8:41 PM | Epic battle of wills
An epic battle of wills is shaping up here in the Phactor household.  Mrs. Phactor purchased a small throw rug to place at the bottom of the stairs leading to our basement. Every time she goes by she says, "Who crumpled up this rug?" And she straightens it. Every time a certain cat goes by, she says, "Who straightened out my play rug?" And she crumples it up to her liking. Some things are just more interesting in 3D than 2D. Note the milk bottle ring, always a favorite cat toy. Thousands […]
8:34 PM | The Making of the Mammalian Nose
As far as anatomical ventilation systems go, our noses are pretty impressive. Scrolled sheets of bone called turbinates …
7:19 PM | Genetics reveal the diversity of pollinators’ other cargo: fungi
The following is a cross-posting from the Stanford CEHG Blog by Jeremy Hsu, a graduate student in Elizabeth Hadley’s lab at Stanford University. Many animals that visit flowers are known to carry microfungal communities; these fungi are important ecologically because … Continue reading →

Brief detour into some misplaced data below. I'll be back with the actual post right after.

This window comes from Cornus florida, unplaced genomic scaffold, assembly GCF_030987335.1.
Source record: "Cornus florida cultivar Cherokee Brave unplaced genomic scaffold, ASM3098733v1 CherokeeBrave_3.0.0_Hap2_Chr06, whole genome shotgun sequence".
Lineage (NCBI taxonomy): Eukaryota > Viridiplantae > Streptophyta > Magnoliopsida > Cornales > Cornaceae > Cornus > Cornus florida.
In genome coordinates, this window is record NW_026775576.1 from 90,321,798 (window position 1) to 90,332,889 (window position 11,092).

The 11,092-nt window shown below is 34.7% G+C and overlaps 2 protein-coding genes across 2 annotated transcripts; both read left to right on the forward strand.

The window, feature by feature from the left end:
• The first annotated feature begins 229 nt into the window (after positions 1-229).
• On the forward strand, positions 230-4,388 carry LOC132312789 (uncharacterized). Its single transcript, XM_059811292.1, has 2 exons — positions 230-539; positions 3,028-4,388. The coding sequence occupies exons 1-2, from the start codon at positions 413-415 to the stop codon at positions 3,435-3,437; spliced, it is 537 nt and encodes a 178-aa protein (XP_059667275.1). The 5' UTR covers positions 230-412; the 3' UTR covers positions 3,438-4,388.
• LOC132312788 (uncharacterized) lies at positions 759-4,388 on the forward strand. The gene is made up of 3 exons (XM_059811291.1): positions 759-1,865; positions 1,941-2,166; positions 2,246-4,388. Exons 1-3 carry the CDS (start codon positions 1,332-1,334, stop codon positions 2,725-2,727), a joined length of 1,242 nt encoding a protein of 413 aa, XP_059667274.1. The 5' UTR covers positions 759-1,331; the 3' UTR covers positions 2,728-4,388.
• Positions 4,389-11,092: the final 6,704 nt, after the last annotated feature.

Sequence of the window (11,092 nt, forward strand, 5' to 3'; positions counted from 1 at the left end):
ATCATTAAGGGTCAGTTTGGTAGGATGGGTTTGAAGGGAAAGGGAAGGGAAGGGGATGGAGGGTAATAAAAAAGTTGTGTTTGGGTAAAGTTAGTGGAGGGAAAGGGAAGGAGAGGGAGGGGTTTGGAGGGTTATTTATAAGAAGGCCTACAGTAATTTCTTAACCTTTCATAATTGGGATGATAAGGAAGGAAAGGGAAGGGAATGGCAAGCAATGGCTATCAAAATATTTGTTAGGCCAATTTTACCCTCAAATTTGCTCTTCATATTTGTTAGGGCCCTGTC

Editor's Pick
4:07 PM | Urban Science Adventure: Make Autumn Leaf Lanterns
It’s fall and lovely outside, but you also want to keep your students or grand/children engaged in fun activities. Well, take a look up and then down. Those beautiful autumn leaves are your... -- Read more on
4:03 PM | A message from Martha by Mark Avery | review | @GrrlScientist
This absorbing book is an engaging and wistful, yet measured, chronicle about the tragic loss of one very special, iconic, species, the passenger pigeon. This is the year of the passenger pigeon. Despite this, you might wonder how three books about the passenger pigeon could possibly have been published this year -- and, iconic or not, what more could possibly be said about an extinct species one hundred years on? Yet each book brings something new to the table. But my favourite of this trio […]
2:17 PM | How to teach yourself about an obscure snake
This article will soon become available in SpanishThe world is full of obscure snakes. According to Darren Naish at Tetrapod Zoology, the more you know about them, the better a person you are. Writing this blog, and in my research, I am often confronted with the challenging task of finding out something - anything at all - about a species of snake that I've never heard of before. This post is a walk-through of the process that I usually use to track down even the most basic information […]
1:49 AM | Salamanders Regrew Limbs 300 Million Years Ago